Jade burial suit - it is the collective name of the archaeological finds from China, which are themselves linked with gold and silver burial suits. They were used as a protection for the afterlife, preventing the decomposition of the body of the owner.
The first documentary evidence of jade suits date back to 320 BC, although archaeologists say they have appeared for half a millennium before. For the first time jade garments were investigated in 1968 after excavation grave of Prince Liu Sheng and his wife Princess Dou Wan. One of the most important archaeological finds of the XX century - the untouched tomb of the rulers of the Han Dynasty was unearthed in Hebei Province.
Each of the green funeral costume consists of two thousand jade tiles. While the princess costume is sewn with silver thread, armor Prince Liu Shen sparkling gold metal. All were found about twenty jade suits: so rare due to their high cost and complexity of manufacture. Even the most skillful smith had to work on the creation of a suit at least 10 years. In 223 BC Emperor Wen ordered to stop production of jade suits, as many thieves ripped and burned the tomb of costumes to get the golden thread.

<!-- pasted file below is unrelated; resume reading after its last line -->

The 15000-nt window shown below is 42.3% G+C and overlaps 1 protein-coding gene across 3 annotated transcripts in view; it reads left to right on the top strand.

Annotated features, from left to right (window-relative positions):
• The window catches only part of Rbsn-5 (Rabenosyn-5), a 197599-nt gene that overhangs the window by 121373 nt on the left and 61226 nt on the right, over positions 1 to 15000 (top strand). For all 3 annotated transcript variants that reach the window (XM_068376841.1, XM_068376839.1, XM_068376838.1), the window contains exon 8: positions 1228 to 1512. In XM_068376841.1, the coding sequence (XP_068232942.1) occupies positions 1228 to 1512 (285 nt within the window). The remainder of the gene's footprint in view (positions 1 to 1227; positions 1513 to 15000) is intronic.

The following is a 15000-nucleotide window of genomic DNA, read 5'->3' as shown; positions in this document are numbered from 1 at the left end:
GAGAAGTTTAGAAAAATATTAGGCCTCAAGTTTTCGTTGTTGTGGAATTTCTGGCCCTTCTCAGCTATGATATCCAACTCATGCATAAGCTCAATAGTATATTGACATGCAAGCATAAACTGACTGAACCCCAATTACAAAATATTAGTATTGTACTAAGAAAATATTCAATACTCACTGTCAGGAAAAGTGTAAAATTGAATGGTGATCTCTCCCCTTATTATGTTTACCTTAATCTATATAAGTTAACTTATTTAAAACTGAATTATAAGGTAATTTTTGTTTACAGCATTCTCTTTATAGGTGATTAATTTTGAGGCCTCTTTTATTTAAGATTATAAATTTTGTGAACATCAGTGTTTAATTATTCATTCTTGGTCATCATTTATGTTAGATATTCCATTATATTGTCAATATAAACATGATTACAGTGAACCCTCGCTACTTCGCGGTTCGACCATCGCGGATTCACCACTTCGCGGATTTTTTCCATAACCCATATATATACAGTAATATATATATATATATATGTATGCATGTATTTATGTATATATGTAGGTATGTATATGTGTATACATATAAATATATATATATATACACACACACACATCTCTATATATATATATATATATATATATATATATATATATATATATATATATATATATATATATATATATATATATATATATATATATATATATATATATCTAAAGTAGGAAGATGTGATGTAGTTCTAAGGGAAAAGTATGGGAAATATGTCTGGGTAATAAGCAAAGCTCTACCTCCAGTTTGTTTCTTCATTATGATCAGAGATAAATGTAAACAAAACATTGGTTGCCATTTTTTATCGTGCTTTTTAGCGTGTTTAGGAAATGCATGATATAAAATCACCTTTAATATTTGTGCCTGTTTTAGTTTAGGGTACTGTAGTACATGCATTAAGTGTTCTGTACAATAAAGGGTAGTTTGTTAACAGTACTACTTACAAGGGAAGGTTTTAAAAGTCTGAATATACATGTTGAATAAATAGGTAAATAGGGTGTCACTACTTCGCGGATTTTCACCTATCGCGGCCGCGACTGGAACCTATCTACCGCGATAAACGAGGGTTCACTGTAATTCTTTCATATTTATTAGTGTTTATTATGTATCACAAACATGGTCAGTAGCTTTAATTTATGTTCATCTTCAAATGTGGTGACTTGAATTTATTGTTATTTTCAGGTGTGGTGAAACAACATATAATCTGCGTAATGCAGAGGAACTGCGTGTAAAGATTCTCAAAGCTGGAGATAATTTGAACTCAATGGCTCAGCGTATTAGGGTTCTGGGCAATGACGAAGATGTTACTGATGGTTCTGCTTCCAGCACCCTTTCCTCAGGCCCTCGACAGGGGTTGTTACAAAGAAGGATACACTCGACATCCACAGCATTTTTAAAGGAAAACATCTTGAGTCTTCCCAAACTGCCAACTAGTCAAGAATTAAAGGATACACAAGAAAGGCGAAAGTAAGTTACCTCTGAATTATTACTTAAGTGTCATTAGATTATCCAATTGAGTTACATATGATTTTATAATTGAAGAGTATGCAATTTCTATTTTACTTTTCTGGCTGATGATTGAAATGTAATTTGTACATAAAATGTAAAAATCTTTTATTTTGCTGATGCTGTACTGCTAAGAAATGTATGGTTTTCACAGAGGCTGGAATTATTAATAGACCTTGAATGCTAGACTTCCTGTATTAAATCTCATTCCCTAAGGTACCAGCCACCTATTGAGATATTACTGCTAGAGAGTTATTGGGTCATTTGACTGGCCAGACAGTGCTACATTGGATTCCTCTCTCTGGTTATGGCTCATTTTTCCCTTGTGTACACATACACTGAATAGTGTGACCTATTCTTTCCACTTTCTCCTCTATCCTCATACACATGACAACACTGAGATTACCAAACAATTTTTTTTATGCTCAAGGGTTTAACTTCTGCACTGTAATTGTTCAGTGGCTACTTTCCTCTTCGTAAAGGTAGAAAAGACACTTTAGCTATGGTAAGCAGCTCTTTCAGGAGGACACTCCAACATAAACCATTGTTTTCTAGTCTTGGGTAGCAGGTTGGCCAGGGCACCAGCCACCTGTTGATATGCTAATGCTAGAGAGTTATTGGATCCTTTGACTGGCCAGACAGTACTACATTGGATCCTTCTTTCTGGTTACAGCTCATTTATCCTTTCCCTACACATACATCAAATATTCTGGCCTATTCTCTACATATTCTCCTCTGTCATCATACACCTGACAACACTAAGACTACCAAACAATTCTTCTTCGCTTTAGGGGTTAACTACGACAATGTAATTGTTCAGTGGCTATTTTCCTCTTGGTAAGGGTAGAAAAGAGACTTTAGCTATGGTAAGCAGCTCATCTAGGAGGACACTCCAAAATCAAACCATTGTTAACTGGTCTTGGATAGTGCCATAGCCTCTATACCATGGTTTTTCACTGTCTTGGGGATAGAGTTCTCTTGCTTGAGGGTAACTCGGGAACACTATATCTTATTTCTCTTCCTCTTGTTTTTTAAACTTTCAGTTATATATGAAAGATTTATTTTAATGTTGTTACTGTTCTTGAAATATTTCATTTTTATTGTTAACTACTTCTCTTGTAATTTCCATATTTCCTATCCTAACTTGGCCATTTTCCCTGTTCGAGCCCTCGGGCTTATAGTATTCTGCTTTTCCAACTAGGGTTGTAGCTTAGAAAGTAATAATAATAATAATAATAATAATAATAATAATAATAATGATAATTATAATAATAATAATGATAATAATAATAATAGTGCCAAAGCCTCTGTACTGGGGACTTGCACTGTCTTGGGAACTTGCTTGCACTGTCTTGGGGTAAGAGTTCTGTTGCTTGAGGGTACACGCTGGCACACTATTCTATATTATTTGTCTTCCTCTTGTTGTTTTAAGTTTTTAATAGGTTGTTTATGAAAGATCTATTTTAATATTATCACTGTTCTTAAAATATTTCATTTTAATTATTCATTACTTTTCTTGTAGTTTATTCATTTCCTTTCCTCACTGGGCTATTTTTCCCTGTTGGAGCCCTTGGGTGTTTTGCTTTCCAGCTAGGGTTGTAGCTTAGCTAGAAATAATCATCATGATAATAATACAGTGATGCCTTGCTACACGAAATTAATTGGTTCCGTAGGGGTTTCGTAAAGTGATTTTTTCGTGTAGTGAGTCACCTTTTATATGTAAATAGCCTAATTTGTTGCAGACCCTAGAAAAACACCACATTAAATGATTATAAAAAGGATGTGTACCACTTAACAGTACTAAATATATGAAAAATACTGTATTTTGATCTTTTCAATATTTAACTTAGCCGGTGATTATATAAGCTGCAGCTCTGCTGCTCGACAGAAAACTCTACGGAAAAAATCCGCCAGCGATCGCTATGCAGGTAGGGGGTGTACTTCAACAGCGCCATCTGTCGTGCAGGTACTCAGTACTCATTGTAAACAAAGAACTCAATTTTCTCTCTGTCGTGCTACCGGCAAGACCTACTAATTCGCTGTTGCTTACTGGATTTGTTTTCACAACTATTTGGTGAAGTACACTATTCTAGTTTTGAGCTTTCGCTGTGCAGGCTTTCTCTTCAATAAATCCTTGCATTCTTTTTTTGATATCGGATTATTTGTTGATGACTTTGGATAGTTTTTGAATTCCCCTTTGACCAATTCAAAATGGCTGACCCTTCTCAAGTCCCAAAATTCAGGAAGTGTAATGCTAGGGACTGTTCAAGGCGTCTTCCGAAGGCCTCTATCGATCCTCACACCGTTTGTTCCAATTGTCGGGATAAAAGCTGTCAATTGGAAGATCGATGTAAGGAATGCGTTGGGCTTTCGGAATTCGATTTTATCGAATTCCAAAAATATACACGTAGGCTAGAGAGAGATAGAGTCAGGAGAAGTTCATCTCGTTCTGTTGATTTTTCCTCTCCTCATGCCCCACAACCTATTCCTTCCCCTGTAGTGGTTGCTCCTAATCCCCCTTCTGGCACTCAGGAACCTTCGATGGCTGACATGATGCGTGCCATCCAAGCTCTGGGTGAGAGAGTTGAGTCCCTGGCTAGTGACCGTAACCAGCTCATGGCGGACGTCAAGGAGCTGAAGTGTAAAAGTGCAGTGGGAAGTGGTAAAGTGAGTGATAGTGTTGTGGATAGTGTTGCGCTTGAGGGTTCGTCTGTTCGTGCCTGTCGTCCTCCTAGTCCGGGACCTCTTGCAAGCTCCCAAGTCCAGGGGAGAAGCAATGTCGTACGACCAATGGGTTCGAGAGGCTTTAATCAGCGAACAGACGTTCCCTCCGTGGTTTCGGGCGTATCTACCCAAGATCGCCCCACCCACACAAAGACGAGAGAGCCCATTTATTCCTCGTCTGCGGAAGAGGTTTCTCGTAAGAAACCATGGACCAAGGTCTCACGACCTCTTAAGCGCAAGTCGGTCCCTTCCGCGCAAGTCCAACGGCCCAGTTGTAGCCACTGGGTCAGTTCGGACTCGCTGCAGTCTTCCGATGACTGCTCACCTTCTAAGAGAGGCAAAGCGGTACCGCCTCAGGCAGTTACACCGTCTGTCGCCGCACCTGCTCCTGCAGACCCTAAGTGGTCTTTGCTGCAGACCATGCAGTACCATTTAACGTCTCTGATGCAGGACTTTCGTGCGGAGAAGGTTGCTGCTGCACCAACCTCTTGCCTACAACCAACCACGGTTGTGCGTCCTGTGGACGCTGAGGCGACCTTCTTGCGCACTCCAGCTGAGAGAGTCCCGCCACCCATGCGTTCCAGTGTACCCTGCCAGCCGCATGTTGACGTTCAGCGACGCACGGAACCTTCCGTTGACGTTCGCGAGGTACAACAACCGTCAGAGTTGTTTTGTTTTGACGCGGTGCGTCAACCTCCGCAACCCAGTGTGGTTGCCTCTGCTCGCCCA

The Chinese believed that jade is not only able to prevent the decomposition of soft tissues, but also wards off evil spirits. Who is the mysterious costumes are stored in the Museum of Hebei Province.